Bodega Bay, other regional fire departments get consolidation funding

Sonoma County supervisors approved nearly $8 million in funding for a number of regional fire department consolidations, including one involving the financially struggling Bodega Bay Fire Protection District.

The plan, approved by the board in a unanimous 5-0 decision Tuesday, means the Sonoma County Fire District’s already large local jurisdiction, which semi-circles Santa Rosa, spans north to Windsor and then parts of the Russian River, will expand even farther to stretch along the coast of Bodega Bay.

It was among several fire-related matters discussed by the Board of Supervisors, which included the revival of a sales tax referendum to support area firefighting efforts that could possibly be placed on the ballot sometime next year.

The Bodega Bay consolidation, in particular, received a wave of support from residents and fire officials.

“What a great day. It’s been a long time getting here, as we know,” Elizabeth Martin, board president of the Bodega Bay agency, said.

Supervisors approved up to $1 million per year for two years to support the coastal fire agency and $7.9 million for all consolidation efforts. That overall amount includes another $3 million earmarked for Bodega Bay.

Other consolidations include: Gold Ridge Fire Protection District with North Bay Fire and Sonoma County, which requires $2.9 million for consolidation; and Northern Sonoma County Fire Protection District with Sonoma County, which needs $1.2 million to consolidate.

Funding will come from combinations of various sources, including the county’s general fund dollars, lodging taxes and property taxes.

Each consolidation is in a different stage and will ultimately require approval from the county’s Local Agency Formation Commission. Last week, though, representatives from the Bodega Bay and Sonoma County fire agencies met and approved terms for their consolidation.

On Tuesday, Sonoma County Fire Chief Mark Heine reiterated that the “critical consolidation” between Bodega Bay and the county could happen by Jan. 1. He added that he is ready to “bring it across the finish line.”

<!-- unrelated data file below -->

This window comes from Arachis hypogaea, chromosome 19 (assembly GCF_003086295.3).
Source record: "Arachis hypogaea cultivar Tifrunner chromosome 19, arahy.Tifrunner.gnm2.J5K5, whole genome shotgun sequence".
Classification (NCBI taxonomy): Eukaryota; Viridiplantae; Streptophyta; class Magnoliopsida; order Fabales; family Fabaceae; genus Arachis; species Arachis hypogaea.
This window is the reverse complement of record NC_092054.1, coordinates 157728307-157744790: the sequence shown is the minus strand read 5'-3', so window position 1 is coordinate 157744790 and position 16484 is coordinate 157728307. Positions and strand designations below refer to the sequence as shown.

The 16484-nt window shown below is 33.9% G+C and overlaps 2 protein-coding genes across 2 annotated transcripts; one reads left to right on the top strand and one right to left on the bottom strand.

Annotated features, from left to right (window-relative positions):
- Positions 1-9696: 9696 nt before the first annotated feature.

The financially strapped coastal agency currently has nine full-time firefighters and paramedics and, during the July 4 weekend, each shift had two paramedics and one firefighter – down from an appropriate four or five firefighters.

Consolidation would increase staffing because not only would the county provide additional crew members, but a financial stable agency would be more appealing to prospective applicants, officials have long maintained.

Wildfires are relatively rare along the coast and consolidation supporters stressed Bodega Bay’s crew mostly handle emergency calls involving tourists.

Consolidation “is an asset and a necessity for our coastal tourism,” said Amanda Bryant, president of the Bodega Bay Chamber of Commerce.

In March, voters rejected the Measure B transient occupancy tax increase that would have raised about $2.7 million annually for fire services, as well as struggling schools in west county.

The measure was expected to alleviate Bodega Bay’s financial struggles and its rejection led to the departure of four fire staff members.

During Tuesday’s meeting, supervisors directed staff to coordinate with fire officials to develop an outreach and funding plan for a Sonoma County Wildfire Prevention, Emergency Alert, and Response Measure on next year’s ballot.

A half-cent sales tax increase, also proposed for fire services, was rejected by voters in March 2020 and officials blamed that on a lack of campaigning to educate Sonoma County residents on the measure.

“After the previous measures, we need to make sure everyone’s on board,” Supervisor David Rabbitt said Tuesday. “We want to make sure everyone’s driving in that direction at the same time.”

You can reach Staff Writer Colin Atagi at On Twitter @colin_atagi

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